With a sustained economic boom creating enormous confidence in the financial markets and the global economy, the sub-prime crisis, the first development of the financial crisis, came about primarily on account of the spiralling greed of investment bankers and their largely unregulated activities (Ponnuru, 2008, P18 +). Such reasons led to the misuse of a financial method, namely securitisation for pooling of numerous loans into saleable assets and off-loading risky loans to other financial institutions (Ponnuru, 2008, P18 +). The adoption of such methods, helped along by poor regulation and inadequate monitoring by credit rating agencies, led banks to progressively increase their risks; they resulted in the creation of thousands of bad loans and the development of a huge housing bubble, which when it burst created financial panic and disaster, first in the USA, and then across the world (Ponnuru, 2008, P18 +).
The erosion in confidence and fall in values of bank and institutional assets led to the collapse of a number of investment institutions, the requirement to inject capital into the system, and a spate of bailouts, mergers and acquisitions (Ponnuru, 2008, P18 +). The problem assumed such dimensions that even banks with substantial capital reserves experienced serious fund depletion and had to approach governments for help (Ponnuru, 2008, P18 +).
With the sub-prime crisis sending the US and other western economies into a free fall, the economic contraction of these major global players created an international economic downturn that spread across continents and which continues to be a cause for major concern (Sanford & Weiss, 2009 P 1 to 25). The IMF revised its forecast for global economic growth for 2009, in April 2009, to -1.3 %, the lowest level of global growth since the Second World War (Sanford & Weiss, 2009 P 1 to 25). The fund's sister organisation, The World Bank, has also predicted that the global economy will contract in 2009 (Sanford & Weiss, 2009 P 1 to 25).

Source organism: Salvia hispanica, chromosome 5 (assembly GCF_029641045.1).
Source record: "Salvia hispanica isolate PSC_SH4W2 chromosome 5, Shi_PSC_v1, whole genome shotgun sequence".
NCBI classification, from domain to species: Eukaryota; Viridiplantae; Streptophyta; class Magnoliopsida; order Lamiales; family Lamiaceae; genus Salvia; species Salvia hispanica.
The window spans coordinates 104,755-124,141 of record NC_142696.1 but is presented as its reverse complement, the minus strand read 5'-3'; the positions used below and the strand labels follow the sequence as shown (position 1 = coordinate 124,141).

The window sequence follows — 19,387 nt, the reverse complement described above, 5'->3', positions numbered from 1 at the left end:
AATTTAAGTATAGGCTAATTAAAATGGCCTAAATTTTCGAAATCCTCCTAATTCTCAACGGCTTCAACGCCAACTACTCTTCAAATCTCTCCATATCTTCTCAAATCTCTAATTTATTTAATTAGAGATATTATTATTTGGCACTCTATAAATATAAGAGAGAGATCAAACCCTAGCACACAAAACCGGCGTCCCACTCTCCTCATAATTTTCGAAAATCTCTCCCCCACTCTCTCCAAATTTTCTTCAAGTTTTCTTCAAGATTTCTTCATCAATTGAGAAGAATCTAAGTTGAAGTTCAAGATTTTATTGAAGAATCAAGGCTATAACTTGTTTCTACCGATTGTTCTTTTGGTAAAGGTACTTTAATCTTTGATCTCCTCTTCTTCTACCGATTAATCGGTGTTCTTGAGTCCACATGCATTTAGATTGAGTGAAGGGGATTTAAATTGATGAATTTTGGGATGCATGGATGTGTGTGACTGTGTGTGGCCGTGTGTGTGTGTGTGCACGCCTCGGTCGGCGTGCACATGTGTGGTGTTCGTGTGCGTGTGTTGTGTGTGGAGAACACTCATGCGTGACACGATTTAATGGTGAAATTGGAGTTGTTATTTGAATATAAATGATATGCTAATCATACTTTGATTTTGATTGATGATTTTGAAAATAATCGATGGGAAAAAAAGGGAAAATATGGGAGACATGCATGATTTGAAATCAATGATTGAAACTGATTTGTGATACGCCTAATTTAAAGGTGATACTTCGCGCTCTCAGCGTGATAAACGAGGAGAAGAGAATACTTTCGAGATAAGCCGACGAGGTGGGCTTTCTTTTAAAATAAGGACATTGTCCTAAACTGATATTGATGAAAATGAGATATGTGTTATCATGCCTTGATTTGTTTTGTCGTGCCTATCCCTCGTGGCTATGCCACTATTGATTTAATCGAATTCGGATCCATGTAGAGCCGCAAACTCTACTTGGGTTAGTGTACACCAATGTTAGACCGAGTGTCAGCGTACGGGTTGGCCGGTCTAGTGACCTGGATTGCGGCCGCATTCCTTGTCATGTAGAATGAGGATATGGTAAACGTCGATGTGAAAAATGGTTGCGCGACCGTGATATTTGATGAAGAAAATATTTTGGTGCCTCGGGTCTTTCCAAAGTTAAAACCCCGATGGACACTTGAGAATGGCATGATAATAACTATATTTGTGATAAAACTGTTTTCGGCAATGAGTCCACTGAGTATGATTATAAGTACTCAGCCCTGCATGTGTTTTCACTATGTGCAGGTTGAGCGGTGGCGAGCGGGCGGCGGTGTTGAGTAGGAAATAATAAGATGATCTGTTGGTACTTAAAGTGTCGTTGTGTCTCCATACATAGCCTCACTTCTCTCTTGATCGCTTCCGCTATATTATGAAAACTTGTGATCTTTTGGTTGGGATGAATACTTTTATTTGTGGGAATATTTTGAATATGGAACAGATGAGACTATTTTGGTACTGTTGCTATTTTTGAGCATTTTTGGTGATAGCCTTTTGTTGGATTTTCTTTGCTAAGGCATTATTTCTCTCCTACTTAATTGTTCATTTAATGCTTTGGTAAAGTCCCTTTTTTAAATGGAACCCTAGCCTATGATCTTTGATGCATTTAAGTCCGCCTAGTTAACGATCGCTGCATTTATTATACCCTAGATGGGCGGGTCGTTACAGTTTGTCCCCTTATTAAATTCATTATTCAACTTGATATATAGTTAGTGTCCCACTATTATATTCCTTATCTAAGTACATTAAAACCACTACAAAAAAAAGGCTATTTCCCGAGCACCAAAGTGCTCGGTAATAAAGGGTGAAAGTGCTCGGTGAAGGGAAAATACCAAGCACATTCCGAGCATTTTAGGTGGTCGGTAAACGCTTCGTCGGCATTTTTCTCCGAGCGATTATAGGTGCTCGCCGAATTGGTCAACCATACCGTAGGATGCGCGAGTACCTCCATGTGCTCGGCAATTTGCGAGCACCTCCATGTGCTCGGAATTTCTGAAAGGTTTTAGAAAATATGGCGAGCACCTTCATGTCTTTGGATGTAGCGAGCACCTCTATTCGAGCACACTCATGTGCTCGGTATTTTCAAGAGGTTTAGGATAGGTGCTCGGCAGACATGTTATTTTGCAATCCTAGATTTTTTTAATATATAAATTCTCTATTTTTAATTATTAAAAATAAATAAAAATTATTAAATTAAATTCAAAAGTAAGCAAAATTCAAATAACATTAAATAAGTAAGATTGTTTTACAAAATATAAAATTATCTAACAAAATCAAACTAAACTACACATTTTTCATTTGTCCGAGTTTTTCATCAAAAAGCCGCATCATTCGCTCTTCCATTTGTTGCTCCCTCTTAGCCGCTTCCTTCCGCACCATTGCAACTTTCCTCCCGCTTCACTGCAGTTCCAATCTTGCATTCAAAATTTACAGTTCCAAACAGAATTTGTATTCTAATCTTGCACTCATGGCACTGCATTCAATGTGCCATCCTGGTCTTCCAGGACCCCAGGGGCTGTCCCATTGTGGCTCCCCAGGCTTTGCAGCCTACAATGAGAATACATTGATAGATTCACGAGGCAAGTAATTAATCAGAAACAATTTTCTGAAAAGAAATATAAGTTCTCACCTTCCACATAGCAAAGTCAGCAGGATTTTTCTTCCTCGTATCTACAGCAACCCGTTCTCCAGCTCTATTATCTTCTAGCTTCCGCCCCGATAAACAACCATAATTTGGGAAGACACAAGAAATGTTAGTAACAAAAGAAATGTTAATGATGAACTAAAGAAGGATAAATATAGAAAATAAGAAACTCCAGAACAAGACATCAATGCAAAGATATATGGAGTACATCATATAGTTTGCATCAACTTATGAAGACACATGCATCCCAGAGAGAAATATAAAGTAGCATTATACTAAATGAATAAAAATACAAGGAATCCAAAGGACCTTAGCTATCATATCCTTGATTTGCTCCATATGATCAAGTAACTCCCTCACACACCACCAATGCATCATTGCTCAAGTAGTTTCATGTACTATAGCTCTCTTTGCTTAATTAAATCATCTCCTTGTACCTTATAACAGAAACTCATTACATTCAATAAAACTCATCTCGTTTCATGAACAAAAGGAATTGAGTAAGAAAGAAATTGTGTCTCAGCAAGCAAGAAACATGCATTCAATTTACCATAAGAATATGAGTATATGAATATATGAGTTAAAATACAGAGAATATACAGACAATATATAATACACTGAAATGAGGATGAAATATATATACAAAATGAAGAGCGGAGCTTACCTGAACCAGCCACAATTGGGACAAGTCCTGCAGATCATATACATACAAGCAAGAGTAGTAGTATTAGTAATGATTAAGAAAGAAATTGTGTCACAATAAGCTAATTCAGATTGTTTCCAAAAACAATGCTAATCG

Whilst the advanced countries of North America, Europe and Japan are suffering from economic decline, the economic growth rates in a number of developing and emerging economies are also headed south (Sanford & Weiss, 2009 P 1 to 25). Although the economies of China and India continue to grow, their rates of growth have reduced substantially (Sanford & Weiss, 2009 P 1 to 25). Such economic declines, along with equity losses of trillions of dollars and reductions in credit are not just hindering individuals and businesses, but also global trade and fresh exploration for oil reserves (Weiss, 2008, P 1 to 6). Global unemployment is expected to increase to 30 million workers in 2009 compared to 18 in 2007 (Weiss, 2008, P 1 to 6).
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"The International Labour Organisation expects global unemployment to increase to more than 50 million if the situation continues to deteriorate. In the latter case, some 200 million workers, mostly in developing economies, could find themselves in extreme poverty." (Weiss, 2008, P 3)
The developing economies are witnessing sharp growth declines because of various reasons (Sanford & Weiss, 2009 P 1 to 25). Whilst the economic slump in the advanced nations is resulting in reduction in demand, such economies are also suffering from sharp collapses in commodity prices (Sanford & Weiss, 2009 P 1 to 25). Although the rapid economic advancement in India and China in recent years leading to sharp increases in prices of oil, foods and commodities, the reduction in demand for these over 2008 and 2009 has led to sharp declines in commodity prices and in many cases inflicted significant damage on the economies of poor countries (Sanford & Weiss, 2009 P 1 to 25). Yemen, an oil exporting nation is for example being forced to reduce public expenditure by half because of lower oil export revenues (Sanford & Weiss, 2009 P 1 to 25).